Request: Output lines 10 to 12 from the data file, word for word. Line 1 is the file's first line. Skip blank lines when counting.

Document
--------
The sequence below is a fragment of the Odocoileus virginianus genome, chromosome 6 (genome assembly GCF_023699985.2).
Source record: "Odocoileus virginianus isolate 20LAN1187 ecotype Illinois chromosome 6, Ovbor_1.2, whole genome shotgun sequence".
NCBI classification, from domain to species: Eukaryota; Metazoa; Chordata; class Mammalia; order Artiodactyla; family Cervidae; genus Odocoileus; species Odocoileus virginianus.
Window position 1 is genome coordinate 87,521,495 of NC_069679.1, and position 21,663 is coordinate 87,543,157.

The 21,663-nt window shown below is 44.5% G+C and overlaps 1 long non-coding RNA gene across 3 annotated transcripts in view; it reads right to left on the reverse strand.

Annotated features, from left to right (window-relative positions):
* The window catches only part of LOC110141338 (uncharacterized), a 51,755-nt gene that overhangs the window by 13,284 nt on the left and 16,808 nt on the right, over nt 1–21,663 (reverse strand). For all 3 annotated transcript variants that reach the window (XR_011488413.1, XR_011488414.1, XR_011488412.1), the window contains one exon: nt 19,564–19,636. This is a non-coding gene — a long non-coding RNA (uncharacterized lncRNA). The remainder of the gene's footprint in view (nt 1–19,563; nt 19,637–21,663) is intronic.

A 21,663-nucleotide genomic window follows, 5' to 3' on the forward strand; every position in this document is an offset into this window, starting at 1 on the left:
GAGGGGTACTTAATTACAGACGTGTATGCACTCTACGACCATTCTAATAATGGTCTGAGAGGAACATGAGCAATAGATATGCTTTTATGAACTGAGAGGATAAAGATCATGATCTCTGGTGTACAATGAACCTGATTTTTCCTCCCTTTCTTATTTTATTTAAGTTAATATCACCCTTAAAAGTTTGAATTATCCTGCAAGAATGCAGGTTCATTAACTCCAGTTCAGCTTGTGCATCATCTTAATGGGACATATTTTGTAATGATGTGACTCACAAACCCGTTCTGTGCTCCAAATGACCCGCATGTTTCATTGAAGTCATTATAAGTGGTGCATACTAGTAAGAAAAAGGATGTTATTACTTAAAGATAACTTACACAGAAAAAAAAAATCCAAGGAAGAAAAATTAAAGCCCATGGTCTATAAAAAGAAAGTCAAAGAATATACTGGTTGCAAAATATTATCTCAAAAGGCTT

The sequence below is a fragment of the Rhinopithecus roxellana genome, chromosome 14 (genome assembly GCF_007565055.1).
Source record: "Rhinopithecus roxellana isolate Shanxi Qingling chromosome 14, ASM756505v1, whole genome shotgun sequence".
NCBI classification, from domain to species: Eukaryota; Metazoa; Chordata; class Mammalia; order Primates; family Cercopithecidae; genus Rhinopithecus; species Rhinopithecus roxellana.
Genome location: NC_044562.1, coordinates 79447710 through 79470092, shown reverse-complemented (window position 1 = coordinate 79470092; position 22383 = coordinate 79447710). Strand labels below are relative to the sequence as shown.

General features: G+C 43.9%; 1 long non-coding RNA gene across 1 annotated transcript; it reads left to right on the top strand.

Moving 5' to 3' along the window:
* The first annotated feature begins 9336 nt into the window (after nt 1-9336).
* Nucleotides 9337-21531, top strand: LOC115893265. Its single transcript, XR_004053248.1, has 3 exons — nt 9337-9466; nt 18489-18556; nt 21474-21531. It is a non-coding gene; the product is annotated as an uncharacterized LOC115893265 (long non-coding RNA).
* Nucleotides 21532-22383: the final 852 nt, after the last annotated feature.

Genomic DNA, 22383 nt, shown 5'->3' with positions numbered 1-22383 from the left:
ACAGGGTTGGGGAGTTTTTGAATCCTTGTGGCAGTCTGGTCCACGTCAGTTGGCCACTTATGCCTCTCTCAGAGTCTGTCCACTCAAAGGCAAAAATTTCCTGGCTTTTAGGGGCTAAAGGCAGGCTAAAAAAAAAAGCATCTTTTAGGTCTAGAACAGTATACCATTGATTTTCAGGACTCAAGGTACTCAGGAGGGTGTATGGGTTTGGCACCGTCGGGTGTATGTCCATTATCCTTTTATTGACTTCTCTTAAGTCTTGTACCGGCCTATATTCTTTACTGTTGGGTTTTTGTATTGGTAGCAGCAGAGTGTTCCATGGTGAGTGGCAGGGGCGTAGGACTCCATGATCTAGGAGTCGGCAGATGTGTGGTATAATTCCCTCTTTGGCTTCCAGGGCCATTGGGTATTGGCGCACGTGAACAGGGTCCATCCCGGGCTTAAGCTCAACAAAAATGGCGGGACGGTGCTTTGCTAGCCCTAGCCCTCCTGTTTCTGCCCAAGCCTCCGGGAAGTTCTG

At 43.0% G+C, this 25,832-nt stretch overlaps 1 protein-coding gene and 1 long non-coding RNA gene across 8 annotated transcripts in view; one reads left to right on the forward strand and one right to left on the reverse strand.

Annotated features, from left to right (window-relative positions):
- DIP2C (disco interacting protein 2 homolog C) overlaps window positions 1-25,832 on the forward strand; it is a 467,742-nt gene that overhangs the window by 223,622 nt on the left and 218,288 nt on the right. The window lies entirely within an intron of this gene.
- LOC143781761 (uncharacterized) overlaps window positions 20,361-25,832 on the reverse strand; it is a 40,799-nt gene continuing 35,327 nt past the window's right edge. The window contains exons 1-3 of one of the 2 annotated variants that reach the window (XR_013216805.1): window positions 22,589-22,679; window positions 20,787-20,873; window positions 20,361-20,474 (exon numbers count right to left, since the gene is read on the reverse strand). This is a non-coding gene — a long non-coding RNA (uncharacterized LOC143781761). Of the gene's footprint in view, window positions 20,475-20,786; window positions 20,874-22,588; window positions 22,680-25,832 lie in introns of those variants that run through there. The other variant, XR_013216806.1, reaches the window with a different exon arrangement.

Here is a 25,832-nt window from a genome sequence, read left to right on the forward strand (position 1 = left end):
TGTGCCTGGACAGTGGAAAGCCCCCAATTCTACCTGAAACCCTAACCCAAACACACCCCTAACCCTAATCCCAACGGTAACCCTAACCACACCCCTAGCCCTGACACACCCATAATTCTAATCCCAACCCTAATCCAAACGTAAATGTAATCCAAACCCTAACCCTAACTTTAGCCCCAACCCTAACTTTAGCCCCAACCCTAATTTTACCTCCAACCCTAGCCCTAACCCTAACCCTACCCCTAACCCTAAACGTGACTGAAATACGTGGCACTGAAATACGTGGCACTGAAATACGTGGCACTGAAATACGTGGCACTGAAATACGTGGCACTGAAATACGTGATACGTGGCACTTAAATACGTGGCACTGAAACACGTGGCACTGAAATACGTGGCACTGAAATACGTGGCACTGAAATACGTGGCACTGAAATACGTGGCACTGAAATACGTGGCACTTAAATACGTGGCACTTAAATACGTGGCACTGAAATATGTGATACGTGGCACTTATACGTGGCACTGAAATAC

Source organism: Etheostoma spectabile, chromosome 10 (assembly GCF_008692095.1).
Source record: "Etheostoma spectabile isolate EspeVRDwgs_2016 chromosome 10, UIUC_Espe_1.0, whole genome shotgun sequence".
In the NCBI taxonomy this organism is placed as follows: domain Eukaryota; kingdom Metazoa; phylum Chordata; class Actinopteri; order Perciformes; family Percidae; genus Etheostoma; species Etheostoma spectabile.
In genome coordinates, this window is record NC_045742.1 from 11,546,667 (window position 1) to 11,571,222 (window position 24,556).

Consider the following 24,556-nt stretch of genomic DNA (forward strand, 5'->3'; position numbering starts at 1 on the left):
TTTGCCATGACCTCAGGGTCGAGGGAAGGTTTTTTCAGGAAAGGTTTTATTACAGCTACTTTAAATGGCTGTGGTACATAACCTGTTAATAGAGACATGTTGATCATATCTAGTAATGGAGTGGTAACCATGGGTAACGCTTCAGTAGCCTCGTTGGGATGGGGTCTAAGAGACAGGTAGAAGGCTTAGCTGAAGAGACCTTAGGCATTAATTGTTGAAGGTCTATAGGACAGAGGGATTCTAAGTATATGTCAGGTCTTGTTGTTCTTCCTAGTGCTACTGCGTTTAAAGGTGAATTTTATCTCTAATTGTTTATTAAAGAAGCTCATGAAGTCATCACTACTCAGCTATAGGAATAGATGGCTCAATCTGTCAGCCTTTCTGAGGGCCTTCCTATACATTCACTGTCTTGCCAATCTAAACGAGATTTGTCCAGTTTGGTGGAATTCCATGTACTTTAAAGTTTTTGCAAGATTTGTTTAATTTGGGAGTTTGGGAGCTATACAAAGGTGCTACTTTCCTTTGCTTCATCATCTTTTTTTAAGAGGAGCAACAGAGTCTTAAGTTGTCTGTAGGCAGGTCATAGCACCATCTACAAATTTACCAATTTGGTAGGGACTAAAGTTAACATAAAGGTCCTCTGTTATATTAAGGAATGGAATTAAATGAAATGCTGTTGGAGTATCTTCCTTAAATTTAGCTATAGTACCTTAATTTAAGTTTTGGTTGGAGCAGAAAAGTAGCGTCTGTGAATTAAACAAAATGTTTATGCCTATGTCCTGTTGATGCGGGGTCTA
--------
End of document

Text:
The sequence below is a fragment of the Rhinopithecus roxellana genome, chromosome 14 (genome assembly GCF_007565055.1).
Source record: "Rhinopithecus roxellana isolate Shanxi Qingling chromosome 14, ASM756505v1, whole genome shotgun sequence".
NCBI classification, from domain to species: Eukaryota; Metazoa; Chordata; class Mammalia; order Primates; family Cercopithecidae; genus Rhinopithecus; species Rhinopithecus roxellana.